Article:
The US post office charges an extra fee, currently 22c, for items they consider to be non-machinable - square and other non-rectangular shaped envelopes, lumpy envelopes, etc. Additional ounces also cost 22c each for letters, up to 3.5 oz (yes, you pay 22c for that extra 0.5 oz after 3). If it is >3.5 oz it is not considered a letter, and you are charged package fees.
Where is this all going you ask? Well, the greeting card industry partnered with the USPS in 2010 to try and let people know when their cards are going to cost extra by placing a butterfly symbol in the stamp corner, and the post office has stylized butterfly stamps to cover that. These stamps are also square, to reinforce the non-machinable concept.
This is printed on many greeting card envelopes that are square, irregular, or will contain thicker cards requiring the extra postage. This symbol is printed slightly smaller than the stamp itself, making it easier to cover it up.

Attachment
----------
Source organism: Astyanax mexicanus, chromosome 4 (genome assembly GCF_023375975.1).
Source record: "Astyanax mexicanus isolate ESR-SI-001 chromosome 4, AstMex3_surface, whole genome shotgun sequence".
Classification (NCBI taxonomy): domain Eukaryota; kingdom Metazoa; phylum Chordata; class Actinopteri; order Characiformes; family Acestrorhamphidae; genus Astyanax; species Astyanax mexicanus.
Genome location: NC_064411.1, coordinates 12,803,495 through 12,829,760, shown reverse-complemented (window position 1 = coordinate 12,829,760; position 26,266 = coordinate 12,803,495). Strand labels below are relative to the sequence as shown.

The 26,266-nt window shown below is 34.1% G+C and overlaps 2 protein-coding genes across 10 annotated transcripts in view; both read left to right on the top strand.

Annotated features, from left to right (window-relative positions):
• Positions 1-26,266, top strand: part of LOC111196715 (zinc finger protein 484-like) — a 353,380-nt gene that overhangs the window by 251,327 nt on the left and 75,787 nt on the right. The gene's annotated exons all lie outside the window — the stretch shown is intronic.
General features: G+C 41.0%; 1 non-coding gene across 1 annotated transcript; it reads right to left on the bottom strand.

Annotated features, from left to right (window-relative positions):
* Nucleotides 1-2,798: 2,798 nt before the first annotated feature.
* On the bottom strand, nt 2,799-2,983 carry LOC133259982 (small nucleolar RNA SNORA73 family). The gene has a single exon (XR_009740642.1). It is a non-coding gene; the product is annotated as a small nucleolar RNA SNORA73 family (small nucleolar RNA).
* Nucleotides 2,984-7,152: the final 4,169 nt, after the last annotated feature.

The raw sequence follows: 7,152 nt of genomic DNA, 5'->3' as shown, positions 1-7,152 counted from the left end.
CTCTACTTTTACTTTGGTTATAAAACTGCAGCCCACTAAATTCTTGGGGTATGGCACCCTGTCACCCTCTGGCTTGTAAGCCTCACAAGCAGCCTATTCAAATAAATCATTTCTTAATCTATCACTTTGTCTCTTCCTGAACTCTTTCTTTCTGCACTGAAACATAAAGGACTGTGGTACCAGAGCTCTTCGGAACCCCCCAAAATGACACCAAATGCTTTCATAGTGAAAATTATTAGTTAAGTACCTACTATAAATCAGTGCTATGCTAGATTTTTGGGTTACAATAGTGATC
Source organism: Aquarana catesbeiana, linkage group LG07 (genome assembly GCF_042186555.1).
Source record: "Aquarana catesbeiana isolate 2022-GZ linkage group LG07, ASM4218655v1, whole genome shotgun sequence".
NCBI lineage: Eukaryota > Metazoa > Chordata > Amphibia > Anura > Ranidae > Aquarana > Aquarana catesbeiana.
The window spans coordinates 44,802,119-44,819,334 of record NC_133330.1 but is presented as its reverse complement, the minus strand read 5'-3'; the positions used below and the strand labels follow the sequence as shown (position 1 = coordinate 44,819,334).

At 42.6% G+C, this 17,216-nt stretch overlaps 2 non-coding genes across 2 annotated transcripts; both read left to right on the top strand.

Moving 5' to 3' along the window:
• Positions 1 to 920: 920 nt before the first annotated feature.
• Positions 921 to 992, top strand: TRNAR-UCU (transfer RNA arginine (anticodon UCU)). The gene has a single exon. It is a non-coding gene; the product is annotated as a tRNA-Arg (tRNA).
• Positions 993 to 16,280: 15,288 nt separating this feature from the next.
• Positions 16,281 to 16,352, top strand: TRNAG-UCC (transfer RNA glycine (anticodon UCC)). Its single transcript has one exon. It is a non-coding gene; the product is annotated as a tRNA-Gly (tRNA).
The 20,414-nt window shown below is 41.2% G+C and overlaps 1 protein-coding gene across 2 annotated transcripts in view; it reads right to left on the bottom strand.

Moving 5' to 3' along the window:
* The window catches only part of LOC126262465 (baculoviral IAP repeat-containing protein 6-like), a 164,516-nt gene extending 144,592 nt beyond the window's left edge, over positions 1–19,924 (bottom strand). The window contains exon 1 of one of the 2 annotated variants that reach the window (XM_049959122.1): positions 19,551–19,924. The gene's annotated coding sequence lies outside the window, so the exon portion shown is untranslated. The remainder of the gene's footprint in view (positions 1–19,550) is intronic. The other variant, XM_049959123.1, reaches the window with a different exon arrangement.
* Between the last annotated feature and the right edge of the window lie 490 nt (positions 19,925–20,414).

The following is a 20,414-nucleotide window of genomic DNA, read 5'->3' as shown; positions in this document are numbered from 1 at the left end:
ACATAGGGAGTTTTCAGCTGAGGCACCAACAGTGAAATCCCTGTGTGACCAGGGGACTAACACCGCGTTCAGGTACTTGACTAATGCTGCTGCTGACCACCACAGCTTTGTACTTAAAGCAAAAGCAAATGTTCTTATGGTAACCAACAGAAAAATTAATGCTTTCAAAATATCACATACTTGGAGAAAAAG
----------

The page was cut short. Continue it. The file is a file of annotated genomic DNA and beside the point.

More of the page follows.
The USPS article about its introduction is here.
I've received the 2013 66c Spicebush butterfly (my favorite), and the 70c Great Spangled Fritillary. The new stamp which is non-denominated, and currently valued at 71c, features the Eastern Tiger Swallowtail. I haven't received that one yet, but I have a sheet of stamps waiting for the perfect envelopes.
I also spotted a Monarch butterfly on the Ohio stamp in the Flags of our Nation series.
The Monarch was also featured on the 64c butterfly stamp, the first in the series issued in 2010. Here's an image from USPS.
The 65c butterfly showcased the Baltimore Checkerspot.
VioletSky's post today reminded me of these stamps from the Insects and Spiders sheet - a Monarch caterpillar and butterfly. I showed this envelope in an earlier blogpost. If you'd like to see the rest of the insect envelopes and accompanying stamps (there are a few spiders thrown in as well), here's the link.